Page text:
Militant Islamists have once again attacked minority Shiites in Pakistan's restive Balochistan province. Experts say the sectarian war between Sunnis and Shiites in Pakistan is getting uglier by the day.
A passenger bus was carrying 51 Shiite pilgrims from Iran to Pakistan's western Balochistan province when it was hit by a bomb on Tuesday, January 21. Authorities confirmed 22 deaths in the attack, which took place in the Mastung district near the Pakistani-Iranian Taftan border. Two people were killed in a previous attack in early January when a bomb targeted a bus carrying Shiite pilgrims near Quetta, the capital city of the Balochistan province.
Nobody claimed responsibility for the Tuesday bombing, but in the past militant groups belonging to the majority Sunni sect have carried out similar attacks.
Lately, Pakistan's militant Sunni extremists with links to al Qaeda have intensified their attacks on minority Shiites, whom they do not recognize as Muslims.
In August, 2013, the al Qaeda-linked Lashkar-e-Jhangvi group massacred at least 50 Shiites in a string of terrorist attacks. The attacks were perpetrated on the mosque of ethnic Hazara Shiites in Quetta. 2012 was also a deadly year for Pakistan's Shiites. Human rights groups say that more than 300 of them were killed then.
A 'systematic' process of killing
Pakistani experts say that although the lives of Shiite Muslims are under threat all over Pakistan, those living in Balochistan and the northwestern Gilgit-Baltistan region face a systematic onslaught by the Taliban and other militant groups. Some experts have gone so far as to call it a "genocide."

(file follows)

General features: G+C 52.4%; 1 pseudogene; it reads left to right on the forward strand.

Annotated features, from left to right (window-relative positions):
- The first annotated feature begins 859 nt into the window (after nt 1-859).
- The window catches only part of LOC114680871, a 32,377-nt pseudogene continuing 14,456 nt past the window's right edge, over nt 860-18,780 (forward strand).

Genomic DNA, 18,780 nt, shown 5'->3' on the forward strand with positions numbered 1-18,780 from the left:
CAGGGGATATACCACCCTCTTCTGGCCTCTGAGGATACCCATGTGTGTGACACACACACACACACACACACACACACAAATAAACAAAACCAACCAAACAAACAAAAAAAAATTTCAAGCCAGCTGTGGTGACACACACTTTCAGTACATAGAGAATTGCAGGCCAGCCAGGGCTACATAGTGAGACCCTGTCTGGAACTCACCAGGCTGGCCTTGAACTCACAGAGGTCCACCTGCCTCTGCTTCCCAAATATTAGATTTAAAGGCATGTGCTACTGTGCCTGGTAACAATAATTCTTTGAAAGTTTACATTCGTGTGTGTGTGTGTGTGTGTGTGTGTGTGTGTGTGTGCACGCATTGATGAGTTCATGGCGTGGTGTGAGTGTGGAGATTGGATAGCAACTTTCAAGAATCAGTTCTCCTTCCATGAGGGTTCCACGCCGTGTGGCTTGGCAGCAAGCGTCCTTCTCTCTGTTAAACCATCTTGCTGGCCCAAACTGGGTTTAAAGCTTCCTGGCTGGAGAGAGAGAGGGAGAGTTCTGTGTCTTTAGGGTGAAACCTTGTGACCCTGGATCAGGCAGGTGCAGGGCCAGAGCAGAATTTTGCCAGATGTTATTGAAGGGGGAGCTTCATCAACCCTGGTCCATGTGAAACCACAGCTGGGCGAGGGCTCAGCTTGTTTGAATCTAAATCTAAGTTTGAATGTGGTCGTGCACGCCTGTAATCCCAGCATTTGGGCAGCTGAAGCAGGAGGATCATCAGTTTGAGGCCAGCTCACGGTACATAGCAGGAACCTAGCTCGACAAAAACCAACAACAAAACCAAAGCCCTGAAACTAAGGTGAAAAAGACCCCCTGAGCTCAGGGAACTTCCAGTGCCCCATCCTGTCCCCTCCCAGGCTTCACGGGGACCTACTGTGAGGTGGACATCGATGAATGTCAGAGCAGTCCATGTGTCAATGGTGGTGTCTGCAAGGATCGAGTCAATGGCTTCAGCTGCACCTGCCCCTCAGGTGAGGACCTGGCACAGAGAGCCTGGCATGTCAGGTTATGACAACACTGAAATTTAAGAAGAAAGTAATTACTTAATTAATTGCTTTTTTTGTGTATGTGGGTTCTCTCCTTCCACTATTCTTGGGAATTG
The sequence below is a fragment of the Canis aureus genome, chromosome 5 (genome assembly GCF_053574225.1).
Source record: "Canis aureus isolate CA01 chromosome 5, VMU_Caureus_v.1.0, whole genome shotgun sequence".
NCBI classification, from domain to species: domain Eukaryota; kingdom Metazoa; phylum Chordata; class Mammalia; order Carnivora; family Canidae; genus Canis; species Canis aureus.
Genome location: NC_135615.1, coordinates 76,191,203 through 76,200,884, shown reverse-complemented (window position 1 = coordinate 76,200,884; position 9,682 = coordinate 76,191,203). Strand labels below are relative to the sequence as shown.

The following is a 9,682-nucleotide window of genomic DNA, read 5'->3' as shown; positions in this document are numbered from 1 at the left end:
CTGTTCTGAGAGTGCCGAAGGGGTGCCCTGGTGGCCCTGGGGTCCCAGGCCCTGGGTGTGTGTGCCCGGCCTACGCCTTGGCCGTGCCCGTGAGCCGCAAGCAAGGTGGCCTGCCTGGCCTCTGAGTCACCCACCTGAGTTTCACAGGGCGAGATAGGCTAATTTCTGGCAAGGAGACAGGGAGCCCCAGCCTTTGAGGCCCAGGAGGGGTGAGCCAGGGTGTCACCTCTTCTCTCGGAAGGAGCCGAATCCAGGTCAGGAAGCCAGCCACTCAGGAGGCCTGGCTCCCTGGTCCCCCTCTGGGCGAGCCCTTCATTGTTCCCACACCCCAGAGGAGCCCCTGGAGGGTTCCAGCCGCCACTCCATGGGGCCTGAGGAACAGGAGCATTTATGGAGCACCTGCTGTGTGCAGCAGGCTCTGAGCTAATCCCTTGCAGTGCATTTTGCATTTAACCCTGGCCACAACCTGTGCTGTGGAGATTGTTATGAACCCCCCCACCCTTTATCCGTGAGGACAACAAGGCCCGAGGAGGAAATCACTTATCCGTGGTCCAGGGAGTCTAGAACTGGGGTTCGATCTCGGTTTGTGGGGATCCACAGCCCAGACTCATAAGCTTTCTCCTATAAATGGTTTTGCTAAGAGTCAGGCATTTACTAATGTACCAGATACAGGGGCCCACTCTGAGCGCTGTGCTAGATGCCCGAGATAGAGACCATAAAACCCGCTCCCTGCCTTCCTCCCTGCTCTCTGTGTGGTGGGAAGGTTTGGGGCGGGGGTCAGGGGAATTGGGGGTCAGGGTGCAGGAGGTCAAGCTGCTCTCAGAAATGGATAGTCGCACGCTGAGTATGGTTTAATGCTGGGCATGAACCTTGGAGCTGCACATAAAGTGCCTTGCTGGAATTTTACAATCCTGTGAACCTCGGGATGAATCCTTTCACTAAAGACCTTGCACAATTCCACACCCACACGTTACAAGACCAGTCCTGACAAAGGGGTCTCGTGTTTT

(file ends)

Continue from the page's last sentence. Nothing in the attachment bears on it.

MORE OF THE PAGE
Pakistani human rights groups accuse the country's security agencies of backing Sunni militants and failing to protect the minority groups of the country.
"The Lashkar-e-Jhangvi, which allegedly receives support from units of Pakistani intelligence agencies, has accepted responsibility for most attacks on Shiites in the recent past," said Malik Siraj Akbar, a Balochistan expert in Washington.
"The organization is closely connected to the Afghan Taliban and has renewed connections with Jundullah, the anti-Iran Sunni militant group. All these groups share abhorrence for the Shiites," he said, adding that the sectarian war in Pakistan between militant Sunnis and unarmed Shiites is turning uglier by the day.
Akbar says that militant Sunnis ask Shiites to either quit Pakistan or convert to their brand of Islam. "Both demands seem unacceptable considering the fact that Pakistan has the world's second highest Shiite population after Iran," he told.
Experts believe that the Saudi-backed Sunni hardliners are targeting Shiites to kill Iran's support in Pakistan. "Pakistani Shiites have close ties with Iran. On the other hand, Baloch separatists prefer to be with Tehran rather than Islamabad. This makes both the Shiites and Balochs suspicious in the eyes of the various stakeholders in the establishment. It is certainly not acceptable to Pakistan, Saudi Arabia and other regional powers," Nahyan Mirza, a communication expert in Islamabad, told DW.
State 'losing control'
Analysts are of the view that the Tuesday killings have again exposed the risks the Pakistani state has been confronting for many years. They say that unless the Pakistani state changed its priorities, such attacks would not cease in Balochistan and elsewhere in the country.
After coming to power in June 2013, Pakistani Prime Minister Nawaz Sharif announced that his government would not follow the preceding Asif Ali Zardari government's anti-terrorism policy and would instead make peace with Islamist groups, including the Taliban.
Development worker and political activist Maqsood Ahmad Jan believes Sharif's insistence on peace talks with the Taliban and other radical groups are emboldening them.
Amin Mughal, a Pakistani journalist and scholar in London, believes that the policy of supporting Islamist groups has backfired and that the Pakistani state is no longer in a position to control the situation.
"It is a logical consequence of state policies which are based on religion," Mughal told DW, adding that the only way out of the crisis was for "true secular parties" to come to power and change the course of state affairs.